Started by WAS, June 01, 2018, 03:21:13 PM
Quote from: Oshyan on June 01, 2018, 09:11:18 PMCan you point to the desired effect in an example image?
Quote from: pokoy on June 04, 2018, 07:52:44 AMI don't want to add unnecessary noise to the discussion but since I'm working a lot with real life photography and need TG to produce matching skies/atmospheres I found TG to be pretty realistic out of the box. As Oshyan states, the Ozone parameter has added the last bit of realism, at least for me.I guess what's missing in the discussion is that converting Wide RGB color space (assuming TG uses a wider space than sRGB internally) to sRGB always comes at the cost of some trade-off and may change how sRGB displays colors, this is especially the case for dark blue / violet / orange / bright yellow tones, blue doesn't seem to be affected much.Another aspect is that cameras will never work at a neutral white point (6500K for TG I guess) in a natural environment, adding further changes to any image you might be comparing TG's results against. I'm all for an additional Color Temperature parameter in the Frame Buffer as this one could really help to achieve more photo-realistic results.I'll agree that achieving deep violet sunset colors with TG is a bit difficult without playing with the parameters but Ozone has helped a lot here. With a Color Temperature parameter this could become easier. But the effect is quite a rare occurrence in nature as well and needs some conditions to be met which may be hard or impossible to 'construct' with TG after all.
Quote from: Matt on June 04, 2018, 05:24:42 PMThe defaults are a little too hazy for a clear sky, but the added haze looks better once you add clouds IMO, so that influences my choice for the default. Have you tried reducing haze to somewhere between 0 and 0.25, and experimented with small changes to bluesky density (say between 1.5 and 5.0)?You could also try subtle changes to the colours, but they are quite sensitive.Matt
Quote from: Matt on June 04, 2018, 05:35:26 PMWe could probably achieve more realistic images by simulating in a different colour space. That's a bit of a side project of mine which is currently on the back burner.
Quote from: Matt on June 04, 2018, 05:35:26 PMSome of those benefits might be possible simply by increasing saturation by 10-20% in post. Maybe...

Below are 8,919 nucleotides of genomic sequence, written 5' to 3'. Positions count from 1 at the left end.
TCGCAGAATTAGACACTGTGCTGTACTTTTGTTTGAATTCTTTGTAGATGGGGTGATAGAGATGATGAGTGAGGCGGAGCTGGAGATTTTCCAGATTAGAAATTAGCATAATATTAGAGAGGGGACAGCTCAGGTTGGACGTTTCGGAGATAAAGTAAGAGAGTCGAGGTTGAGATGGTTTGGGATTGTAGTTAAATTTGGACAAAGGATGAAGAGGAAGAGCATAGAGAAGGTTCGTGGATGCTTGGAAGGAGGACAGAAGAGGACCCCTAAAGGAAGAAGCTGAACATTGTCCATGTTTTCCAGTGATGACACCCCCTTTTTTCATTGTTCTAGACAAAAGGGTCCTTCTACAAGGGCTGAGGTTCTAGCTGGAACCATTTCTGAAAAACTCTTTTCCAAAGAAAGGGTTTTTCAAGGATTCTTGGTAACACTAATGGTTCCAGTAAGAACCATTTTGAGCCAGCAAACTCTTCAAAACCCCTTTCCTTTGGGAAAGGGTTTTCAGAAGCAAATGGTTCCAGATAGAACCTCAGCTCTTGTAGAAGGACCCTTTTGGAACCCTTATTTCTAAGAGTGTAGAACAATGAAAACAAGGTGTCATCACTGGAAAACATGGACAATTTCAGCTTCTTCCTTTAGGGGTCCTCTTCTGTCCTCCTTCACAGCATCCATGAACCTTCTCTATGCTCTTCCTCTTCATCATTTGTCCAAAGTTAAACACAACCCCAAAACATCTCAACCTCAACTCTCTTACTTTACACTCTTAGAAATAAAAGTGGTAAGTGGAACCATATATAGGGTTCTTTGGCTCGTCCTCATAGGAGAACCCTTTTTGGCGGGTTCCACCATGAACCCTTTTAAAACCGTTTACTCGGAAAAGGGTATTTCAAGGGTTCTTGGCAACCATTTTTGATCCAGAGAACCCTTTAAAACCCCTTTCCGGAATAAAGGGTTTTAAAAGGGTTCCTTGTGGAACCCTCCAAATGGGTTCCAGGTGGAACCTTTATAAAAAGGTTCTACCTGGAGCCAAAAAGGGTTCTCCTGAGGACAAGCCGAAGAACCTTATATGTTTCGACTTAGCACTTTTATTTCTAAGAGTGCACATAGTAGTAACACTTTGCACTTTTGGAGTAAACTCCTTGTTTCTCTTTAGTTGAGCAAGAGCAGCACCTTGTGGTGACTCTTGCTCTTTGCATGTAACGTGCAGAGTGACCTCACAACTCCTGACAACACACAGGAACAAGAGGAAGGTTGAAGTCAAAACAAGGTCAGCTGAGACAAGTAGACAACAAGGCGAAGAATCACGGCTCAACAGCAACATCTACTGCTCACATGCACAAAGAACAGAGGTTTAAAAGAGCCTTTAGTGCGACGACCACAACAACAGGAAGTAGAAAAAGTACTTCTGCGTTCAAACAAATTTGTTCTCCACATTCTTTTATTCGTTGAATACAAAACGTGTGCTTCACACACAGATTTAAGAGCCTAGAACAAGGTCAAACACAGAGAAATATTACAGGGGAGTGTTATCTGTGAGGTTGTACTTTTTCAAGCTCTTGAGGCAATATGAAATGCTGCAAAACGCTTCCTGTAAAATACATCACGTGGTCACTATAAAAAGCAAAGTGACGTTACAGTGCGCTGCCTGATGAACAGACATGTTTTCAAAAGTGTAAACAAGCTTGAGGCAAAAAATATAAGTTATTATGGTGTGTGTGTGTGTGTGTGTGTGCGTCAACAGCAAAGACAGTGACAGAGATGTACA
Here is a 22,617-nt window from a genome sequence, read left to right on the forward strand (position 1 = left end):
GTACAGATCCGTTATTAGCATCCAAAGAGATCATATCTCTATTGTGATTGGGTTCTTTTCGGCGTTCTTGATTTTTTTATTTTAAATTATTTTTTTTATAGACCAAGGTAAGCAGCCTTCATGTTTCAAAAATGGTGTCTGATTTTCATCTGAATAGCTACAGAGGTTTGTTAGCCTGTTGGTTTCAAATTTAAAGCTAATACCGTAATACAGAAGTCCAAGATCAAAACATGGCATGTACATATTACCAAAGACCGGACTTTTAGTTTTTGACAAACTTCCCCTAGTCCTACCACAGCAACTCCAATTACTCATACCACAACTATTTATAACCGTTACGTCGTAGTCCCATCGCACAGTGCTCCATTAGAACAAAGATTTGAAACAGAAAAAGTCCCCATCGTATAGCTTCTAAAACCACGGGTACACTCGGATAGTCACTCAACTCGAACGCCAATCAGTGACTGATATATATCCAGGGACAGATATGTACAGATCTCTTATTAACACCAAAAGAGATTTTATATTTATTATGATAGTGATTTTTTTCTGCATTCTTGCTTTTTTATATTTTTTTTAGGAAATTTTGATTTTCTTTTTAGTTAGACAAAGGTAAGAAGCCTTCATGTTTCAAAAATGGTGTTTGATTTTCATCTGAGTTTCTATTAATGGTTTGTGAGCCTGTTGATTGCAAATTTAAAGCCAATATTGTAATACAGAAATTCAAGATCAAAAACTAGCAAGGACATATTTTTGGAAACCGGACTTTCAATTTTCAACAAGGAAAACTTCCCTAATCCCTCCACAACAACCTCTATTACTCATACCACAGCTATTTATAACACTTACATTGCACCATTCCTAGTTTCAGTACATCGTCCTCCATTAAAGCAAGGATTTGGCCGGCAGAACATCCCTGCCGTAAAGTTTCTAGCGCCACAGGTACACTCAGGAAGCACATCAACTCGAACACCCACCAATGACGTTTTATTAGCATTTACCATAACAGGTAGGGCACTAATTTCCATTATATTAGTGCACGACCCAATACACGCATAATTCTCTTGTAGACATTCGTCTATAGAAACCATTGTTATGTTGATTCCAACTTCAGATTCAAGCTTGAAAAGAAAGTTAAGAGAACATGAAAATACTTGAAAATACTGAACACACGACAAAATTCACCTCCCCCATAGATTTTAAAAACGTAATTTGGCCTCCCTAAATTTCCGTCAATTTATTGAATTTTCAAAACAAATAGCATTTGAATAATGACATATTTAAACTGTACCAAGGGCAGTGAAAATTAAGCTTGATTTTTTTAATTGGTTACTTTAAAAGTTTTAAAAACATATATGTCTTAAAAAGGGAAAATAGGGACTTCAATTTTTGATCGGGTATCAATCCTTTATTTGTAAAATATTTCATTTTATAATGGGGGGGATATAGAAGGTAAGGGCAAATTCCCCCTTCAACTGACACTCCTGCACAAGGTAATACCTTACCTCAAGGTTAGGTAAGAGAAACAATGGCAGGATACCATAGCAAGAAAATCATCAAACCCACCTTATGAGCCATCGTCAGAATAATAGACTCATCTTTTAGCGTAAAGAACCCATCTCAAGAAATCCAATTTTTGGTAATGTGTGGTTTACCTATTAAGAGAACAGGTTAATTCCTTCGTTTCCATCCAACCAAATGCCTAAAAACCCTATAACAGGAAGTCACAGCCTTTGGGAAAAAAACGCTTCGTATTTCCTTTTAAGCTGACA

Quote from: WASasquatch on June 04, 2018, 01:19:30 PMThis again why I would like to be able to control the intensity of these decays with a slider. It would be a lot more practical than picking colours, for one, and distorting base colour hues, or spending so much time making sure you're within the same colour hue when selecting a new colour.
Quote from: WASasquatch on June 04, 2018, 01:19:30 PMThat's one of the issues I have been struggling with, when matching sunsets off what I see outside smoking a cigarette, I can't get the blue sky colour to play nice with redsky decay. It's like the bias between colours is too short, or long. Like when doing a reddish-pink sky, your bluesky will be mint or seafoam green, which than requires two atmospheres for proper simulation.I feel at this height, the sun should have more colour at it's source, and more colour on the horizon. It is way to white washed and represents no sunset I have EVER seen, watching them my whole life, or any image in the raw, or edited. Just unrealistic altogether. Sure looks nice, and having been seeing nothing but it working it it all the time, I can see how people are easily bias, or unaware of the subtle differences IRL.
Quote from: WASasquatch on June 05, 2018, 05:48:28 PMIt would be really cool to have a tone map and curve map in the filter settings. A lot can be done right in TG with those two features without post work. You can also get them to work nicely with your scene as apposed to a hard pixel manipulation in PS that often causes colour burning and ribbon-ing on gradients.